The technical details are available as file downloads. There is no charge for the firmware hex file when used in a personal hobby project. Commercial users and resellers must obtain written approval before use (license permission). More details about this are in the readme.pdf file.

Please be aware that the information is copyright protected, so you are not authorized to republish it, distribute it, or sell it, in any form. If you wish to share it, please do so only by providing a link to the RC-CAM site. You are granted permission to post links to the web site's main page ( Please respect this simple request.

Schematic Files Schematic Files: PDF file of the CamMan-XP camera interface circuitry. The components are from Revision: Rev A, dated 09-08-2004
PIC Object Code Files PIC Object Code: Hex file of the compiled CamMan-XP firmware. You should occasionally check for updates.
Version: V5.1, dated 10-20-2005.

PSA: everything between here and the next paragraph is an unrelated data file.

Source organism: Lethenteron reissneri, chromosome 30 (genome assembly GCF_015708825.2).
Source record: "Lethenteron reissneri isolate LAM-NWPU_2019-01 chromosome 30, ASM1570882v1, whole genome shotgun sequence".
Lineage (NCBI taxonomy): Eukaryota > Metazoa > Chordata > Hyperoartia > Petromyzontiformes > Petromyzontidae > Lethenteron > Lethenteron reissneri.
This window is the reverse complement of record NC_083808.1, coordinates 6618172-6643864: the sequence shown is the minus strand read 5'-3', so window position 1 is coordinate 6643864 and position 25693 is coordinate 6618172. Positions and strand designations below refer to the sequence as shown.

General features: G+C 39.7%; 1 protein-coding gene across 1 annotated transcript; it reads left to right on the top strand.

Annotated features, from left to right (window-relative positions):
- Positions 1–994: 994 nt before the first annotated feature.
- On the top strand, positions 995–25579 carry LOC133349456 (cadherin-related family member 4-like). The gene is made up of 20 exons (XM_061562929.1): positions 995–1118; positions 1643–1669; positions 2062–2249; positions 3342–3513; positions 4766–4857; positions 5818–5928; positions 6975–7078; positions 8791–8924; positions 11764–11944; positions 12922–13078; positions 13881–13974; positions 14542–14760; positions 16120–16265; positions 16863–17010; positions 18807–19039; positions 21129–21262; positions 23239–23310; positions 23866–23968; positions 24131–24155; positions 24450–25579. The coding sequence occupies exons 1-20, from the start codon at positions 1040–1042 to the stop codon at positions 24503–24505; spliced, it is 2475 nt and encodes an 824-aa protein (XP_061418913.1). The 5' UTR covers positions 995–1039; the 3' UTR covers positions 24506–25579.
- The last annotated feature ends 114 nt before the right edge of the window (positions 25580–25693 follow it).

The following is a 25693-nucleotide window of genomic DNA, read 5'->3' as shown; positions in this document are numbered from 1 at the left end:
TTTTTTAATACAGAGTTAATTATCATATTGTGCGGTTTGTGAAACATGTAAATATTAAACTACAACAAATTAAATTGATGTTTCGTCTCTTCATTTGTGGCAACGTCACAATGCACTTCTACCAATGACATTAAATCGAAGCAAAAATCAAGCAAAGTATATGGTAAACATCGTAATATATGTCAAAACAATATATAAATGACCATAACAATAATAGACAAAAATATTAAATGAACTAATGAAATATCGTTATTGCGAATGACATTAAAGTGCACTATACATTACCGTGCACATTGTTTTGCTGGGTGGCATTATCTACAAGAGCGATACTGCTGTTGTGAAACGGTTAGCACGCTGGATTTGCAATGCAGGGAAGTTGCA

The Small Print:

If you need a part then please consult the sources shown in the project (see schematics download). I do not work for, nor represent, ANY supplier of the parts used in CamMan-XP. Any reference to a vendor is for your convenience and I do not endorse or profit from any purchase that you make. You are free to use any parts source that you wish.

All information is provided as-is. I do not offer any warranty on its suitability. That means that if you build and use this device, you will do so at your own risk. If you find software bugs then please report them to me. I can only make corrections if I can replicate the bugs, so please give me enough details to allow me to witness the trouble.


I would enjoy hearing from anyone that uses the CamMan-XP system.

 © 2004-2006 RC-CAM, all rights reserved.